However, the disadvantage to this coat type is that the puppy might not be hypoallergenic as Goldendoodles with straight coats are known to shed with ease and a lot.
2. Curly Chocolate Coat
Over time, people have sought Goldendoodles with the Curly coat more than Goldendoodles with the other 2 coat types. This is because the Curly Coat is easier to groom and take care of than the 1st Coat type of the Goldendoodle.
This coat type gives the Goldendoodle a more poodle-like appearance and hence is less shedding than the straight coat type. Meaning your Goldendoodle would most likely be Hypoallergenic and great for dog lovers with dog hair allergies. But they would require more grooming than the other 2 coat types.
3. Shaggy or Wavy Chocolate Coat
Chocolate Goldendoodles with a shaggy or wavy coat type, are oftentimes the most common Goldendoodle types you would find. Their coats are mid-curly and are the easiest to groom. They also don’t shed with ease and they won’t require as much grooming as the curly or straight-coat Goldendoodles.
Since Goldendoodles with shaggy or wavy chocolate coats don’t shed with ease, they are most likely to be hypoallergenic and are perfect for dog lovers with dog hair allergies.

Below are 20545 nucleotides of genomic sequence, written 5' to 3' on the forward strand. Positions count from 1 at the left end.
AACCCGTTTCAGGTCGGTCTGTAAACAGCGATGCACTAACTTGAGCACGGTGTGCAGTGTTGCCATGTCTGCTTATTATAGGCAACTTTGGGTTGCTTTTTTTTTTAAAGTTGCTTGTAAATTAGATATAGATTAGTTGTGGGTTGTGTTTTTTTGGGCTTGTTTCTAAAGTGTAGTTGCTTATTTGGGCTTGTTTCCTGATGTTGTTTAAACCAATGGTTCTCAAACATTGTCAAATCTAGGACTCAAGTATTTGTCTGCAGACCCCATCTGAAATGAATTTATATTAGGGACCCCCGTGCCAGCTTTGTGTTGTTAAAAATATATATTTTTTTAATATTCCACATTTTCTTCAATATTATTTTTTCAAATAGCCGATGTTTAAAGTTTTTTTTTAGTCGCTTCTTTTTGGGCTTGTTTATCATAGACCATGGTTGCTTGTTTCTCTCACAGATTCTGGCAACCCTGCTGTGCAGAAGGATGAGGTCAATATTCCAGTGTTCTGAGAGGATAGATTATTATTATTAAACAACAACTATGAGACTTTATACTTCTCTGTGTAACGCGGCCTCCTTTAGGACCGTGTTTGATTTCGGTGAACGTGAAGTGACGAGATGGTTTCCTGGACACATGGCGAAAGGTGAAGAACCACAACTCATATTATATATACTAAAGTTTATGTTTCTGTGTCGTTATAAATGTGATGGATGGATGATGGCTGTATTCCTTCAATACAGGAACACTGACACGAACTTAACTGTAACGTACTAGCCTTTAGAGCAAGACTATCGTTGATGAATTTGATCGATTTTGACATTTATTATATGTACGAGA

Still, regular grooming should be given to all Goldendoodles regardless of the Coat type. A minimum of one or two hours a week should be dedicated to grooming your favorite furry companion. It keeps them comfortable, happy, and healthy. If you can’t spare an hour or two, then consider hiring a professional groomer to get the work done.
Why Do Chocolate Goldendoodles Change Color?
As we have stated earlier, Goldendoodles are known to change color as they get mature. This is not the same for all Goldendoodles though. Some Goldendoodles might undergo minor coat color changes like developing a silvery shine to their Coat or maybe a more drastic color change from dark chocolate to a more light brown variation.
This is a sign of maturity and should not be taken with much seriousness. If you are in dire need of ending up with a chocolate Goldendoodle, discuss with the reputable breeder to know how often their pups change color and also help in deciding what particular Goldendoodle is guaranteed to end up with the desired chocolate-colored coat variety.
Chocolate Goldendoodle Temperament
A different coat color doesn’t necessarily mean a different Goldendoodle Temperament, so the Chocolate Goldendoodle acts and possesses almost the same temperament and personality as the regular Goldendoodle.